How To Keep Kids From Putting Stuff In Their Mouths
Habits are hard to break, even those learned as babies. Patience and consistency can help redirect a child’s biting and behavior.
Biting, gnawing, and mouthing are fairly common behaviors for babies and toddlers. Babies naturally explore their environment with their mouths (while working on bite coordination), and toddlers struggle to get out of the habit. But as kids enter preschool, the ones that still use their mouth for activities beyond talking and eating start to get in trouble. Still, many treat the world like a private buffet. What can parents do to discourage this behavior?
For starters, parents should figure out exactly what is going on, says Roseanne Lesack, Ph.D., director of the child psychology unit at Nova Southeastern University. Older preschoolers have the verbal skills to give parents clues to the source of this behavior, whether it’s social anxiety or a tender mouth. With younger kids, it may be a little trickier.
“The first thing is to make sure their mouth is healthy: Are they super thirsty? Are they sick? Are they teething?” says Lesack. “There could be a legitimate reason, and if there is a legitimate reason, address it. “
Second- or third-year molars are real and just as aggravating to preschoolers as they are to babies. But chewing on toys, TV remotes, and other preschoolers are not reasonable methods of relief. There are sensory chew toys for older children available, but keeping them clean and available to a child who needs them can be tricky.
“You have to be present. You have to continually take the object out of their hands,” Lesack says. “Remind them that they are old enough to play without putting the toys in their mouth. And if they do put it back in their mouth, you can take the toy away and tell them they can try again in a few minutes. If they start chewing on it again, I would take it away for the rest of that play session.”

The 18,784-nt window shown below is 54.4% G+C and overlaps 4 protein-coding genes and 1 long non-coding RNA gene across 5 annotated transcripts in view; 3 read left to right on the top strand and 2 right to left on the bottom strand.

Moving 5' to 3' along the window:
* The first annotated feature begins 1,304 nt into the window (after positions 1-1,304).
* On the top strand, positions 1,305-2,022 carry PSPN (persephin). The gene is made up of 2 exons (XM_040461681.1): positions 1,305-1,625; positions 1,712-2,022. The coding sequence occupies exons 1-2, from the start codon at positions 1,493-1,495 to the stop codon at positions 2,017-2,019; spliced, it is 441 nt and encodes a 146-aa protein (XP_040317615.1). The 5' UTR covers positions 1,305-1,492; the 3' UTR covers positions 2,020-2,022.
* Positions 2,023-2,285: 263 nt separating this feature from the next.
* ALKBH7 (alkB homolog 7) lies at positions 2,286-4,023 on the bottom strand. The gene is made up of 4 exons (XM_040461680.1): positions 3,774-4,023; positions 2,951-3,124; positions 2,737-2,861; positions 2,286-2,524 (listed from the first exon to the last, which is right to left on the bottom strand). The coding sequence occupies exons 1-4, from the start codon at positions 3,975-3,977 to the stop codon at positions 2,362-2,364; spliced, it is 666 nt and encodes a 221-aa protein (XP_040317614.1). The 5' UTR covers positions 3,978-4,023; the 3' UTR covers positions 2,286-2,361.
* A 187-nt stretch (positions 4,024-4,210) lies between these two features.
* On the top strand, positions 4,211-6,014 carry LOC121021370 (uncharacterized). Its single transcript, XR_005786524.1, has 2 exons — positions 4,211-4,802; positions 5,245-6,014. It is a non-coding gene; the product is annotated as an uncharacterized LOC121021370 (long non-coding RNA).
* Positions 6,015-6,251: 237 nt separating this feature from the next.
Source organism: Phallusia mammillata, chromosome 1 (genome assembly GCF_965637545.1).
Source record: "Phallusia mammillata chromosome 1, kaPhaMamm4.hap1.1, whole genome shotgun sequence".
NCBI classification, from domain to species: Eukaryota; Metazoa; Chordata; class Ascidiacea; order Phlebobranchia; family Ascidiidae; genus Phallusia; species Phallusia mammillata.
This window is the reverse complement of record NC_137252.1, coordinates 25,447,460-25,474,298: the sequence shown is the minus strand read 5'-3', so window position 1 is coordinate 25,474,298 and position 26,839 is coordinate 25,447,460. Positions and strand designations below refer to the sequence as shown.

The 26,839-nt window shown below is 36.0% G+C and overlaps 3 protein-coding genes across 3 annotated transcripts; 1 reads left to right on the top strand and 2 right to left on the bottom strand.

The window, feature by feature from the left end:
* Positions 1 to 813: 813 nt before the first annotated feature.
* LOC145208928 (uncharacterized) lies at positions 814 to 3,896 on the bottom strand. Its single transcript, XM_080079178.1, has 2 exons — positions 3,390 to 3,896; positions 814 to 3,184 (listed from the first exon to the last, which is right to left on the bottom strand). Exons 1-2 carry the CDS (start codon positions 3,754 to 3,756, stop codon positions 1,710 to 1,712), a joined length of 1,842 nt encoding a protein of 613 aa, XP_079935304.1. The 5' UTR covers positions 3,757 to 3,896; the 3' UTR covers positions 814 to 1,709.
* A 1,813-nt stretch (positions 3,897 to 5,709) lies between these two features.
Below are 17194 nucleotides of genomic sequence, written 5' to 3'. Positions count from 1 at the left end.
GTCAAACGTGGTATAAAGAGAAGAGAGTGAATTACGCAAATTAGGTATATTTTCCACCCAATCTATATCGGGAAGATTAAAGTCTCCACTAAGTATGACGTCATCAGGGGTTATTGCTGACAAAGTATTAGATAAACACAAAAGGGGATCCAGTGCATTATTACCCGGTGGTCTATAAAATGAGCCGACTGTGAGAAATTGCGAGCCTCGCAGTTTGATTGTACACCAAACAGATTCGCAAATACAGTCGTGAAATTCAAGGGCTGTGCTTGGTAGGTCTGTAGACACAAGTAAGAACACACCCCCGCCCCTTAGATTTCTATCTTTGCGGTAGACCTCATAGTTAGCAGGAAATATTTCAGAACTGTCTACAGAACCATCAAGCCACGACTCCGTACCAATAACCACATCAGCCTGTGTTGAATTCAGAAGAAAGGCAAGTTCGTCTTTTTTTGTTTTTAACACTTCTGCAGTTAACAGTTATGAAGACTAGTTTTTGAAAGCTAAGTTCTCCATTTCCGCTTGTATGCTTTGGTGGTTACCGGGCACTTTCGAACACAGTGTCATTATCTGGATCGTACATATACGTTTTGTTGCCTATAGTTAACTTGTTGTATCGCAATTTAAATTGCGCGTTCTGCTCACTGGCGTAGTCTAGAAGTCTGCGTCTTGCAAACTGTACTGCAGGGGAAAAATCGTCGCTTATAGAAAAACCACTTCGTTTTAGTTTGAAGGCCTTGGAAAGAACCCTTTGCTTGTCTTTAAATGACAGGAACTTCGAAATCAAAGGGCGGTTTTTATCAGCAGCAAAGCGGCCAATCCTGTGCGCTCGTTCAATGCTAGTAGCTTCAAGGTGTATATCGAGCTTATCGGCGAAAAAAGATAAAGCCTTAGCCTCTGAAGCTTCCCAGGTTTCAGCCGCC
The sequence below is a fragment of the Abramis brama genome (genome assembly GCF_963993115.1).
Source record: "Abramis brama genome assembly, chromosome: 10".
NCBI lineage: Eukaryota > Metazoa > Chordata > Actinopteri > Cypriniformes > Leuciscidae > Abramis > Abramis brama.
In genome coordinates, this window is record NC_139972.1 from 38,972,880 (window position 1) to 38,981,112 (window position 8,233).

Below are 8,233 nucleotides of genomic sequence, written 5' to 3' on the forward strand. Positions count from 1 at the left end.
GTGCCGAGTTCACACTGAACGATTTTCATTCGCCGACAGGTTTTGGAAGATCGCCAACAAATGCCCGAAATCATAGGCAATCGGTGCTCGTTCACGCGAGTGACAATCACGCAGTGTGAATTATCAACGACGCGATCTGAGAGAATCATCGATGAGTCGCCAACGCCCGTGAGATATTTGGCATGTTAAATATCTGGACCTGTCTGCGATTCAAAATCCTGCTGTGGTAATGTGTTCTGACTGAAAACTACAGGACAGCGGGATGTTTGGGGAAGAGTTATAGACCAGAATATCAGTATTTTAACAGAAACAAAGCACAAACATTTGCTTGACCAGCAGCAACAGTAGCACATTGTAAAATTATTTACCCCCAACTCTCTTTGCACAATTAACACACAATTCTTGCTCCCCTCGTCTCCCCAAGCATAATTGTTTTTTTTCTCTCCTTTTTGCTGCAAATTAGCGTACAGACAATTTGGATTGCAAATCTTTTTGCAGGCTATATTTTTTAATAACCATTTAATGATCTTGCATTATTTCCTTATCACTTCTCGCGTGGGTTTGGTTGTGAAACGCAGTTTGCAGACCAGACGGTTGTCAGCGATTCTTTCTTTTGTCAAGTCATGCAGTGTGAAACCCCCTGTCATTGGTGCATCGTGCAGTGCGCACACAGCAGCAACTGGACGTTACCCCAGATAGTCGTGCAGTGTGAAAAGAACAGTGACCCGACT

Each time a toy is introduced or reintroduced, it’s important to remind the kid that toys don’t go in their mouth. Parents need to model what appropriate play looks like and praise the child when they play that way. That can help redirect the attention and behavior of a three-year-old with some sore gums, but what about the three-year-old chewing on toys because it means mom or dad pays more attention to them? Well, in that case, sit down and play.
“If they are doing it for attention,” says Lesack, “you should be sitting down and playing with them, and modeling for them, and showing them how to play appropriately and giving them a lot of attention.”
Yes, days are busy, and it’s great once a child is old enough to entertain themselves for short periods. But they still want and need the attention of their parents. Chewers may simply need more attention than most — and the chewing may be their weird way of asking for more of your time.
“All they want you to do is sit down and give them some snuggles and cuddles and some playtime and some one-on-one time,” says Lesack. “So make sure you sit down and play with your kid.”
This article was originally published on